Saturday, November 12, 2011

On the great value of Twitter

(NEWSER) – A Texas teen tweeted 144 times in six hours about being molested by a family member and being forced into prostitution. Then 18-year-old Ashley Billasano killed herself—after announcing to some 500 Twitter followers she was going to do just that, reports theHouston Chronicle. No one sought help for her, reports Fox News Houston.


  1. So sad, but all too common as we are overloaded with information and ignore cries for help xx

  2. Perhaps instead of tweeting about these very serious sorts of things people should go back to the old-fashioned method of talking to one another in person and not via an electronic media!

  3. She apparently tried the cops too. When a woman in SA tweeted about killing herself many people rushed to her neighbourhood trying to find her. Apparently she was having a big all laugh at their expense. While social media is great in some respect, there are too many people out there who just want attention so it's hard to sift out the rubbish from the good. I think most of us would rather not be gullible. In all honesty, if you truly need help, you should try get it from someone real rather than a bunch of online profile. It is sad that not ONE of those who follow her tried to reach out to her, a testament that she was being followed by assholes in the first place. Ultimately, she is responsible for her own death.

  4. @Adullamite - Anyone would like living in London. What's your point? Ah. I see. Cold town too. :(

    @Sage - Agreed. I must say it still surprises me every time I read something like this, though.

    @Linda - Or call 911. There are nice ladies there who would try to help. :)

    @Patchwork - Exactly. Twitter is not the place to cry for help when you REALLY need it.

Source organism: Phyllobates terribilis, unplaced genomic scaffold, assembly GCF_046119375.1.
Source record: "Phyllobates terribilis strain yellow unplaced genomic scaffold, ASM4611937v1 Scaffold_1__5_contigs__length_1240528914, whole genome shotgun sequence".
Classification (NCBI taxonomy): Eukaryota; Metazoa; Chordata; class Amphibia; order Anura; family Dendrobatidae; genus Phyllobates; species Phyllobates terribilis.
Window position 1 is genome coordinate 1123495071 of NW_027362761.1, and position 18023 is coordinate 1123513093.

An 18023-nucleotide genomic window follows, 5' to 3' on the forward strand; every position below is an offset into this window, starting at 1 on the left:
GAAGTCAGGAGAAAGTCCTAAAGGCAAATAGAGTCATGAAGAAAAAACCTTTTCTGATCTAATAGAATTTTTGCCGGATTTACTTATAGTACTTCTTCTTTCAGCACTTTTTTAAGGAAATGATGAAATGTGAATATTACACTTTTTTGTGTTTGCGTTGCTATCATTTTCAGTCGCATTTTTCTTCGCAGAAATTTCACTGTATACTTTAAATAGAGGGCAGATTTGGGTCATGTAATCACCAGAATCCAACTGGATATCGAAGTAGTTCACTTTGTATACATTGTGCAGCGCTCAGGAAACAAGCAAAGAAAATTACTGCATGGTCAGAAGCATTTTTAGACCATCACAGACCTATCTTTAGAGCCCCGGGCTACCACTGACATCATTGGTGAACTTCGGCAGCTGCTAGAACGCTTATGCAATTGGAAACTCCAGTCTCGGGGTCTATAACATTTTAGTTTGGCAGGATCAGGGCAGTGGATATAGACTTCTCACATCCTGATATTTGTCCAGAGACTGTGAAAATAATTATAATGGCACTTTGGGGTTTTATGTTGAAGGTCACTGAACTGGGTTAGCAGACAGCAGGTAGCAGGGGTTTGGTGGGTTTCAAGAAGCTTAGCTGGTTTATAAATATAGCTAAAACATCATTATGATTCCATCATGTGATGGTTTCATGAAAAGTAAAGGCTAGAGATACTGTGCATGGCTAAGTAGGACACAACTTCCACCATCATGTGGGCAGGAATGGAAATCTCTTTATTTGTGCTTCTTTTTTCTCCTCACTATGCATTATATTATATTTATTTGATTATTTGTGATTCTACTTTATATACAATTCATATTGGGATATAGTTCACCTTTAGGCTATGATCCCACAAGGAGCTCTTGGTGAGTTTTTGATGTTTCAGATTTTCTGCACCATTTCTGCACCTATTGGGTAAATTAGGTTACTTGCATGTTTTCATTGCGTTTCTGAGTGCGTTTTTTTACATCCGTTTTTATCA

5. It's a non-sequitur.

    The outcome doesn't have any implication for twitter. It's like saying 'Look, this bulldozer doesn't even peel potatoes!'.

    Twitter is more akin to writing messages on bits of paper and casting them into the wind.

    A pointless activity. Like so many others. They're all more noise in an already overloaded world. If we handle more information, then we must do so by allowing each piece less of our attention.

    If this girl really wanted help, she could have spoken to the police, to her doctor, she could have sought help at specific places.

    Instead, she twittered messages to a world that's not really listening. 500 'followers'. What does that mean? I don't know 500 people.
    Let us imagine, for a moment that I, as a person who blogs, was going through a similar suicidal ideation, and posted about it.
    What could any blog-reader do?
    Of all the people who read my blog (not, usually, as many as 500), theres only one, so far as I know, who knows my real name, address, phone number...
    And she's three and a half thousnd miles away.So I'd be pretty stupid if my cry for help was on the blogger platform.